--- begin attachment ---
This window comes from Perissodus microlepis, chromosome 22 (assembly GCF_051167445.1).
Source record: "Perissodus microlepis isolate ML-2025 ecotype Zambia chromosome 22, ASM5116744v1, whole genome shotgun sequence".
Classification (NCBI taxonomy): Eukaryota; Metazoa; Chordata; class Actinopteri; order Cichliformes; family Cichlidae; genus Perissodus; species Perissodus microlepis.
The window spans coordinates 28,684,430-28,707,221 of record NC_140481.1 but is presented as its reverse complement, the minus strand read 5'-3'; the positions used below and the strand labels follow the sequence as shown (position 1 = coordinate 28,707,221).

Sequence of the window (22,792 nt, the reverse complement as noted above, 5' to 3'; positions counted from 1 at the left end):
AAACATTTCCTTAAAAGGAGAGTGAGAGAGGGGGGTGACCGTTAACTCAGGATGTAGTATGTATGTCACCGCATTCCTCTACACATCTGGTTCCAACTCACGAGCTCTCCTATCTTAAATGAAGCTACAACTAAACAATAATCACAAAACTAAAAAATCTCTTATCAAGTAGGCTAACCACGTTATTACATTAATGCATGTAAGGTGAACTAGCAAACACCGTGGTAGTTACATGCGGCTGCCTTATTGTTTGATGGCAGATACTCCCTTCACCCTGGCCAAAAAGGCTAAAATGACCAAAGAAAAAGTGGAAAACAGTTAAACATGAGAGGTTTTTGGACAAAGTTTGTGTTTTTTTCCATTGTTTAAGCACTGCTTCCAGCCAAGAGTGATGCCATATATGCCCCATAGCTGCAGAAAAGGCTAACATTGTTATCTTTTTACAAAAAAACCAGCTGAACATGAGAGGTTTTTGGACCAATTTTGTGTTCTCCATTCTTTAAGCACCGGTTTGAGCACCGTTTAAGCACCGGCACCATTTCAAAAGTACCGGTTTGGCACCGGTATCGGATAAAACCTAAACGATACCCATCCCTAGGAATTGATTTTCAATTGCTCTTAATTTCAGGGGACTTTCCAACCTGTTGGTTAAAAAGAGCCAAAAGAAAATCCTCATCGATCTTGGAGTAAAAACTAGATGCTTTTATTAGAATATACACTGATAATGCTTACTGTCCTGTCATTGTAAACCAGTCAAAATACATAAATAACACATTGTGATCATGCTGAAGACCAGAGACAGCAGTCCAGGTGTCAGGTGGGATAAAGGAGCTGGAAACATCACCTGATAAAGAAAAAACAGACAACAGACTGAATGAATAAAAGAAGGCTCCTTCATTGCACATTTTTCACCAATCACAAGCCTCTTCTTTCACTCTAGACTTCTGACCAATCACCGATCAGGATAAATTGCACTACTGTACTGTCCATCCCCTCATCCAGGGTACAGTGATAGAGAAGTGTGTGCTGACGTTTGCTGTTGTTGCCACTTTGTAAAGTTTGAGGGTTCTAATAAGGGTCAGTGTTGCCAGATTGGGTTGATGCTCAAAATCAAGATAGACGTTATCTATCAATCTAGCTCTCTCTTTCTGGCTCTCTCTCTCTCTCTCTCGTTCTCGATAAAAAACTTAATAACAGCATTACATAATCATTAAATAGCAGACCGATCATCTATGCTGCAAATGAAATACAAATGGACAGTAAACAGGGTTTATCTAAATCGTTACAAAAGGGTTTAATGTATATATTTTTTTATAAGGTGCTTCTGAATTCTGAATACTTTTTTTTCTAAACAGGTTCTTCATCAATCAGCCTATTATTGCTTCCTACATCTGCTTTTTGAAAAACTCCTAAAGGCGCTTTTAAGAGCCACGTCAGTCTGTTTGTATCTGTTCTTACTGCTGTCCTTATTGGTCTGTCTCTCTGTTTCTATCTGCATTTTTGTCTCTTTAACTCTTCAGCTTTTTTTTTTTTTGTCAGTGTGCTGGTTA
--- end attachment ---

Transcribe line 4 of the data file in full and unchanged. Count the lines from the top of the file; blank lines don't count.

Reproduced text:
The window spans coordinates 28,684,430-28,707,221 of record NC_140481.1 but is presented as its reverse complement, the minus strand read 5'-3'; the positions used below and the strand labels follow the sequence as shown (position 1 = coordinate 28,707,221).